Leaders in science and engineering publications over the last decade: China and the US

By Tanya Samazan, The Science Advisory Board contributing writer

July 1, 2019 -- Capturing the attention of policy makers and companies serving the academic research market the countries with the largest number of science and engineering (S&E) articles has significantly evolved between 2007 and 2017. China leads the list in 2017 followed by the US, a reverse from 2007, according to a May report from the NSF’s National Center for Science and Engineering Statistics.

The calculations are based on the number of science and engineering articles during that period that make up the Scopus database of scientific publications, as well as figures from the nonprofit SRI International, a research institute, and Science-Metrix, an Elsevier-owned company that evaluates scientific activities. Scopus’ publisher Elsevier calls the database “the largest abstract and citation database of peer-reviewed literature: scientific journals, books and conference proceedings.” The country assigned is based on the address of the author’s institution, with a fractional count used to classify articles with authors from different countries. The average annual growth rate for S&E publications worldwide was 4.0% between 2007 and 2017.

Of the 1.7 million S&E articles published in 2017, exactly half originated in five countries, led by China (see chart). However, if EU countries are taken as a whole, the EU accounted for the largest number of publications at 26.0%. Finishing out the top 10 were Japan, Italy, Russia, France and South Korea.

Only 1 country among the top 5, India, recorded a double-digit percentage increase in the number of S&E publications over the decade at 11.1% (see chart). But the fastest growth rate among all countries with over 45,000 S&E publications in 2017 belonged to Iran at 15.3%, with India following. In contrast, 1 of the top 5 countries was among the slowest growing during that period. US publications increased only 0.8%, with a decrease in productivity surpassed only by Japan, where the number of S&E publications actually decreased, falling 1.2%.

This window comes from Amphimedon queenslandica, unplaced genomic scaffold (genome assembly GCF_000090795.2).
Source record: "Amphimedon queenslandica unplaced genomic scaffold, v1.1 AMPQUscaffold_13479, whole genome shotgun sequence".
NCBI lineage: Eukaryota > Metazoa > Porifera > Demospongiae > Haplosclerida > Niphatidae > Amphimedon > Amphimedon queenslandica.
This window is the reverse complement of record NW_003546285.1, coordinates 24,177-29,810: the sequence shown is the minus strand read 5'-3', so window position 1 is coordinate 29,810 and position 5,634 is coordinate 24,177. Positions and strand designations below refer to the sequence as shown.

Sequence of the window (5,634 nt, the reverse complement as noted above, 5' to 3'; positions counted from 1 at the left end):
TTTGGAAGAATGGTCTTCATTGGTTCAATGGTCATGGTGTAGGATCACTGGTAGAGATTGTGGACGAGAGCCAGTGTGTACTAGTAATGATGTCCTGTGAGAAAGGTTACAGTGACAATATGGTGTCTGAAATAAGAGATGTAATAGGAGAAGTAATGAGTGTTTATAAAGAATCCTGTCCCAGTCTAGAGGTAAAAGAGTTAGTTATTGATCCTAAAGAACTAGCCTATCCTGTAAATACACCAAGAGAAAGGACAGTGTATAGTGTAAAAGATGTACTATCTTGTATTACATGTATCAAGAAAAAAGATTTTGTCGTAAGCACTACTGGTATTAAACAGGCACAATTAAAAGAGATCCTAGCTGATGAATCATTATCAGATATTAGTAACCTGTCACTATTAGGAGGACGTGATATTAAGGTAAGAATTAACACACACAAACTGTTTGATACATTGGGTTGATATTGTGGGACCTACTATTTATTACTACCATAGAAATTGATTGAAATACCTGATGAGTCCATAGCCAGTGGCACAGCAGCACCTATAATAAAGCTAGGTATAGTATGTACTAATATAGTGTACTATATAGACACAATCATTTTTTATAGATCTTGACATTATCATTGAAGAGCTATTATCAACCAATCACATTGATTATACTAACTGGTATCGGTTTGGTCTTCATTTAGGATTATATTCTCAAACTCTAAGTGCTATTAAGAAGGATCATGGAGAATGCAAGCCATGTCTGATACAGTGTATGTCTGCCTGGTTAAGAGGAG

Out of the 13 S&E fields, 5 can be classified as major fields for the analytical instrument and lab products market. Among these fields, the number of S&E papers published worldwide in 2017 was the largest for Medical Sciences at 21.1%, which far outdistanced the second-largest field among the 5, Biological Sciences at 15.0%. Chemistry publications represented 7.9%, with Agricultural Sciences accounting for 2.4% and Other Life Sciences making up a scant 1.2%.

One reason for the large share of Medical Sciences publications in 2017 becomes clearer looking at the world’s overall 5 leaders in S&E publication volume in 2017. For 3 of these countries, the percentage of their overall publications that were devoted to Medical Sciences grew more than 20% in 2017 (see chart). The US had the highest percentage of publications in Medical Sciences at 28.8%, as well as in the highest in Biological Sciences at 17.5%. In fact, life science fields represented 42% of Japan’s 2017 publications, 40% of the US’ and 40% of the EU’s. Likewise, the US had the highest percentage in 2 of the 5 other categories of fields among the top 5 countries: Biological Sciences, with 17.5%, and Other Life Sciences with 2.4%. China led in two categories: Chemistry at 12.6% and Agricultural Sciences at 2.7%.

Another trend highlighted in the report was the increasing number of collaborations between authors in different countries over the decade, rising to 22% in 2017 from 17% in 2007. The number one collaborator on S&E publications with the US was China, which accounted for 45% of the total number of S&E articles coauthored by the US and another country in 2017. In total, 38% of S&E articles by US authors also involved at least one author from abroad in 2017, compared to 26% in 2007.

The report also tracked the countries whose S&E articles were most cited from 2005 to 2015. This percentage measures articles that are among the top 1% of articles cited worldwide relative to the total number of articles from the country. Among the top five countries in this category, the percentage increased for each over the decade (see chart). However, from 2014 to 2015, the percentage for the US dropped from 1.92% to 1.90%. Significant jumps were observed from 2014 to 2015 for China, with a leap from 1.01% to 1.12%, and for Japan, up from 0.77% to 0.83%.

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